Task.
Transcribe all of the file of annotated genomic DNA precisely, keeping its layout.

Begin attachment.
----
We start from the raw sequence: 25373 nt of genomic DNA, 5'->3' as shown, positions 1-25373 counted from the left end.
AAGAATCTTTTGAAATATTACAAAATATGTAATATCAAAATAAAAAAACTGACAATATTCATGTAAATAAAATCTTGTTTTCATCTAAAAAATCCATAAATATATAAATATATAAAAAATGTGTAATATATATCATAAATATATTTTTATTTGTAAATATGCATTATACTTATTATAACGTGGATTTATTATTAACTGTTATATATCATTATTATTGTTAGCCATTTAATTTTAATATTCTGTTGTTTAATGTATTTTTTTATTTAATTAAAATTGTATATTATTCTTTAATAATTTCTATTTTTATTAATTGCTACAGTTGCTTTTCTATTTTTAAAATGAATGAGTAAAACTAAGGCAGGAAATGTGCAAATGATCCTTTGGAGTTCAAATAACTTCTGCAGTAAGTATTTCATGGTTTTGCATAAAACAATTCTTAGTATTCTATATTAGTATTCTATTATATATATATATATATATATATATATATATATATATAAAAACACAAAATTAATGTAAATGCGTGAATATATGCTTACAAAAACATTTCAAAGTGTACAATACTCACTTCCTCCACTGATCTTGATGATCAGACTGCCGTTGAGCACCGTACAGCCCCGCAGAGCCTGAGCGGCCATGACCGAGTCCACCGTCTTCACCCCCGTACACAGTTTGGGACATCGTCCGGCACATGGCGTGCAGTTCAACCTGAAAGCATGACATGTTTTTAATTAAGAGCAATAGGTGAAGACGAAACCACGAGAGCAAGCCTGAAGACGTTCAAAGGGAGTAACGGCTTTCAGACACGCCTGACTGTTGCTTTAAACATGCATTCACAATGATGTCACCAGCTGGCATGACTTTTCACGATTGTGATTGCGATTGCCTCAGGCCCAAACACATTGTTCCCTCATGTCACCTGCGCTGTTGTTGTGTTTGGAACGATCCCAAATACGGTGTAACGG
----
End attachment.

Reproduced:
We start from the raw sequence: 25373 nt of genomic DNA, 5'->3' as shown, positions 1-25373 counted from the left end.
AAGAATCTTTTGAAATATTACAAAATATGTAATATCAAAATAAAAAAACTGACAATATTCATGTAAATAAAATCTTGTTTTCATCTAAAAAATCCATAAATATATAAATATATAAAAAATGTGTAATATATATCATAAATATATTTTTATTTGTAAATATGCATTATACTTATTATAACGTGGATTTATTATTAACTGTTATATATCATTATTATTGTTAGCCATTTAATTTTAATATTCTGTTGTTTAATGTATTTTTTTATTTAATTAAAATTGTATATTATTCTTTAATAATTTCTATTTTTATTAATTGCTACAGTTGCTTTTCTATTTTTAAAATGAATGAGTAAAACTAAGGCAGGAAATGTGCAAATGATCCTTTGGAGTTCAAATAACTTCTGCAGTAAGTATTTCATGGTTTTGCATAAAACAATTCTTAGTATTCTATATTAGTATTCTATTATATATATATATATATATATATATATATATATATATAAAAACACAAAATTAATGTAAATGCGTGAATATATGCTTACAAAAACATTTCAAAGTGTACAATACTCACTTCCTCCACTGATCTTGATGATCAGACTGCCGTTGAGCACCGTACAGCCCCGCAGAGCCTGAGCGGCCATGACCGAGTCCACCGTCTTCACCCCCGTACACAGTTTGGGACATCGTCCGGCACATGGCGTGCAGTTCAACCTGAAAGCATGACATGTTTTTAATTAAGAGCAATAGGTGAAGACGAAACCACGAGAGCAAGCCTGAAGACGTTCAAAGGGAGTAACGGCTTTCAGACACGCCTGACTGTTGCTTTAAACATGCATTCACAATGATGTCACCAGCTGGCATGACTTTTCACGATTGTGATTGCGATTGCCTCAGGCCCAAACACATTGTTCCCTCATGTCACCTGCGCTGTTGTTGTGTTTGGAACGATCCCAAATACGGTGTAACGG